An earlier blog had identified the benefits of using Earned Value Management (EVM) techniques in Clinical Studies. This synopsis provides a practical example of how to implement those techniques and making useful decisions from the available data. To support this example, a mock study with the following scope of work, budget and timeline requirements has been established:
The study budget is separately categorized for Data Management activities and Clinical Trial Monitoring activities. The baseline start and finish dates define the project requirements to be deemed as “On Track” for schedule and cost. If the schedule of tasks and activities listed in the table above start and finish within those baseline dates, the budgeted work is “earned”. The definitions of EV Measurement Technique used for assessing performance are as follows:
Level of Effort (LOE): this technique is applied when an activity spans across a large time duration and in general does not have discrete deliverables. This technique provides an equal schedule value earned for every dollar expended in a particular reporting period. Typically use of LOE as measurement techniques should
represent no more than 20% of the total project budget. If the total LOE tasks on a project were say 80%, the true indicator of a schedule or cost erosion would be masked. In each period schedule performance earned would equal actual cost expended, resulting in the Schedule Performance Index (SPI) or Cost Performance Index (CPI) to be 1.0. This would not be a very informative assessment of how a project is executing.
50/50: this technique is applied when an activity spans 2 months in duration. 50% of the schedule earned occurs when the activity starts and 50% is earned when a project completes.
0/100: this technique is applied when an activity spans less than 1 month in duration. If an activity is started in one month, but is not finished until the second month, the metrics are unfavorably affected. CPI will be unfavorable as no work was completed though costs were incurred. Since no work was performed SPI will be 0.0 in that month.
% Complete: this technique is applied when a long term activity, longer than 2 months exists and has multiple intermediate discrete tasks which can be an indicator of project performance. There is nothing that prevents the Project Manager to plan each of these discrete tasks into shorter durations whereby eliminating the need for using this technique. Sometimes there can be project uncertainties which cannot be planned out in advance and as such use of a % complete worksheet allows for some built in flexibility. This metric requires creating a standalone worksheet which defines discrete tasks for which budget is allocated as well as start and finish projected dates.
With the project details defined and the measurement techniques for tasks established, the project has commenced. An assessment of the project for month end July-2020 is now being assembled for an upcoming presentation to leadership. The project manager has updated the project status for the respective tasks and has quantified the metrics that will be reported: CPI and SPI. This requires clarification of some terms:
- Budgeted Cost of Work Scheduled (BCWS) – this is the work baselined to complete as of the reporting period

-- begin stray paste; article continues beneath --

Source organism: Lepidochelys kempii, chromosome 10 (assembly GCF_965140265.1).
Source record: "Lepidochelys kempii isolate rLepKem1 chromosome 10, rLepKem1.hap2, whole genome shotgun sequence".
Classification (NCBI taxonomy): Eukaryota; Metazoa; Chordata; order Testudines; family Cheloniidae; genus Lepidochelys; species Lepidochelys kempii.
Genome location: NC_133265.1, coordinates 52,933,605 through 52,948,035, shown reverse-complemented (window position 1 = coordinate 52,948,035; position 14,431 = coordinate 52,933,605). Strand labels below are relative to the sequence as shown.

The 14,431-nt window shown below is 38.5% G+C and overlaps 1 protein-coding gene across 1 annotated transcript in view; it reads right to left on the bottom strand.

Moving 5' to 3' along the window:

- Budgeted Cost of Work Performed (BCWP) - this is the work performed as of the reporting period
- Actual Cost of Work Performed (ACWP) – this is the cost expended to complete the work (BCWP) as of the reporting period
CPI = BCWP/ACWP
SPI = BCWP/BCWS
From the table above, the project CPI is favorable (CPI of 1.02- below budget), but is behind schedule with an SPI of 0.95 (1.00 would be deemed on schedule). When looking at the contributors to the performance, Data Management CPI and SPI are unfavorable as of this reporting period. An assessment of this performance indicates that Medical Coding (Task 5) did not complete in July resulting in an unfavorable schedule variance of $35,000 (from a BCWP to BCWS comparison). Cost was expended in the period, but the activity did not complete and as such no schedule progress was earned. On the Clinical Monitoring side, cost performance is favorable (under budget), with a CPI of 1.07, and is on schedule with an SPI of 1.00. An assessment of this pattern indicates that Site Initiation preparation (Task 10) was over its cost budget, however that was easily recovered as progress for Interim Site Monitoring Visits (Task 11) was completed at a very favorable cost in the reporting period (cost variance of $60,000 from a ACWP to BCWP comparison). While this evaluation and assessment provide a good synopsis of what happened, the Project Manager’s challenge is to determine recovery options from these setbacks, if possible. Can the unfavorable SPI be recovered in the subsequent reporting periods? Will data management activities experience continued cost growth? Will the favorable cost performance trend for Clinical Monitoring continue to compensate for the Data Management overrun?
Performing regular project status updates, as identified in this example, on a monthly basis provides a usable historical data set which offers the following benefits:
- Financial Accruals - actual study costs can be tracked on a monthly basis providing insightful data to the finance organization
- Scope Management – Tracking deliverables against established milestones to proactively monitor any deviations which would result in costly Change Orders that could be received unfavorably
- Cost V. Budget Tracking – In a Functional Source Provider (FSP) model, this data allows for tracking FSP spend against the budgeted spend to compare the initial resource forecast to actual for resource balancing purposes
Implementing EVM techniques provides more insight to assess challenges experienced during the project and better prepares the organization to manage financial outcomes of the clinical study.